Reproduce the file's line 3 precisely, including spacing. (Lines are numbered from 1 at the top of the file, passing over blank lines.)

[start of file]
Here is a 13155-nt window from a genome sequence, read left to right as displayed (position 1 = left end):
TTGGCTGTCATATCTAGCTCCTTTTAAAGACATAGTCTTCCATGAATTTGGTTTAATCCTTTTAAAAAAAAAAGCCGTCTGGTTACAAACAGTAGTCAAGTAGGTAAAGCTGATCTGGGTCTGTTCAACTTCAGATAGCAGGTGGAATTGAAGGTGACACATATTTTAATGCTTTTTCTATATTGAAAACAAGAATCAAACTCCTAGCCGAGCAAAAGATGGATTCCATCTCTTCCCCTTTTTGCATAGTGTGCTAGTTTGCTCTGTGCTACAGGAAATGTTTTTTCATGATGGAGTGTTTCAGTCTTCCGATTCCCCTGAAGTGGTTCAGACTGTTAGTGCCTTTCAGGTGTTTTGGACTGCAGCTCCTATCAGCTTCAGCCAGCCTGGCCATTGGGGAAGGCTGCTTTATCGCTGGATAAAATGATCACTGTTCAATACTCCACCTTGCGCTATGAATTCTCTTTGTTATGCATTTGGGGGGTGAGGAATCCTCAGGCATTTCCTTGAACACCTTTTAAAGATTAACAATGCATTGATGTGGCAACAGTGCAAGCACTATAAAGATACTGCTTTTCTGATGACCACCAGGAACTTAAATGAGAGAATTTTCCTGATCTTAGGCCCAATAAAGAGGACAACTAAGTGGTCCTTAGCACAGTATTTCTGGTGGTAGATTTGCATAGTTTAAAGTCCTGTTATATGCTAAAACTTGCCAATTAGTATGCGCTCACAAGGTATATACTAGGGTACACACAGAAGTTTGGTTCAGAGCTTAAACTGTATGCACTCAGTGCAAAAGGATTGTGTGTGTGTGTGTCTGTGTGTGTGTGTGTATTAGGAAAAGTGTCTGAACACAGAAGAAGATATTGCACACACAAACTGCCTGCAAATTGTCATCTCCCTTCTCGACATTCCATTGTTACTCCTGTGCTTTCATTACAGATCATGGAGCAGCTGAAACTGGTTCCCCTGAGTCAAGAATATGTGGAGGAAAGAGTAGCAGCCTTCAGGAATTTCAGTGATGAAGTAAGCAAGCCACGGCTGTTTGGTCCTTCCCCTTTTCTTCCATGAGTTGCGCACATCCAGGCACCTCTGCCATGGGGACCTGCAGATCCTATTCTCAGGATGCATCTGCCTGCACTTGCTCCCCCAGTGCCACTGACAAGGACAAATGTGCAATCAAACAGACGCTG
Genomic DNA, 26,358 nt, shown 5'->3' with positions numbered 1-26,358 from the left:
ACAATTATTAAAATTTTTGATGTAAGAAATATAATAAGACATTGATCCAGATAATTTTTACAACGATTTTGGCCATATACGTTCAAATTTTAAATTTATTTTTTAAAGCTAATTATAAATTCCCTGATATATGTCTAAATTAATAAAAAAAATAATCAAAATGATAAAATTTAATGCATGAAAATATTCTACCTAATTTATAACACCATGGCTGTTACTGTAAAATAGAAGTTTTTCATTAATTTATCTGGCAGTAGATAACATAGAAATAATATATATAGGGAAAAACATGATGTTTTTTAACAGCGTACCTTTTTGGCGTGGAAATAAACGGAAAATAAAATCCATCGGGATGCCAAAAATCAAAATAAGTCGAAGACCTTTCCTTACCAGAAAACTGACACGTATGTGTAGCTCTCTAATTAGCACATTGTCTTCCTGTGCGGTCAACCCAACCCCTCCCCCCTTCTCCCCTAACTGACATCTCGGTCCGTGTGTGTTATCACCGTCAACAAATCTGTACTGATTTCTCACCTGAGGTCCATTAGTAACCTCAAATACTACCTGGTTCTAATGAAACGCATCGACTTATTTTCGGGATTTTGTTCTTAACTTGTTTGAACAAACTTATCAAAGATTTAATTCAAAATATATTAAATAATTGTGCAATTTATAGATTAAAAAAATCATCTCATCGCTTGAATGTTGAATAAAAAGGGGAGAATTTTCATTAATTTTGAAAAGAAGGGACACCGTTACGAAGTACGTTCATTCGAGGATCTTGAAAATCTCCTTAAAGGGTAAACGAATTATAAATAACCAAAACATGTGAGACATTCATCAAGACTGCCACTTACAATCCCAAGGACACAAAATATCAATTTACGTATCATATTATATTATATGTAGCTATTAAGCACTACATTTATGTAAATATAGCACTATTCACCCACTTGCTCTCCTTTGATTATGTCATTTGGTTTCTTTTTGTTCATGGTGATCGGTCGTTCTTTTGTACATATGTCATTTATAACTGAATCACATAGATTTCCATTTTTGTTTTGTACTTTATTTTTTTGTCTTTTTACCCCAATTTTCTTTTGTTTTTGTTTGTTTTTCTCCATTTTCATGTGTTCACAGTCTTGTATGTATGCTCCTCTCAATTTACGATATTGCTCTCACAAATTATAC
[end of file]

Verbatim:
Genomic DNA, 26,358 nt, shown 5'->3' with positions numbered 1-26,358 from the left: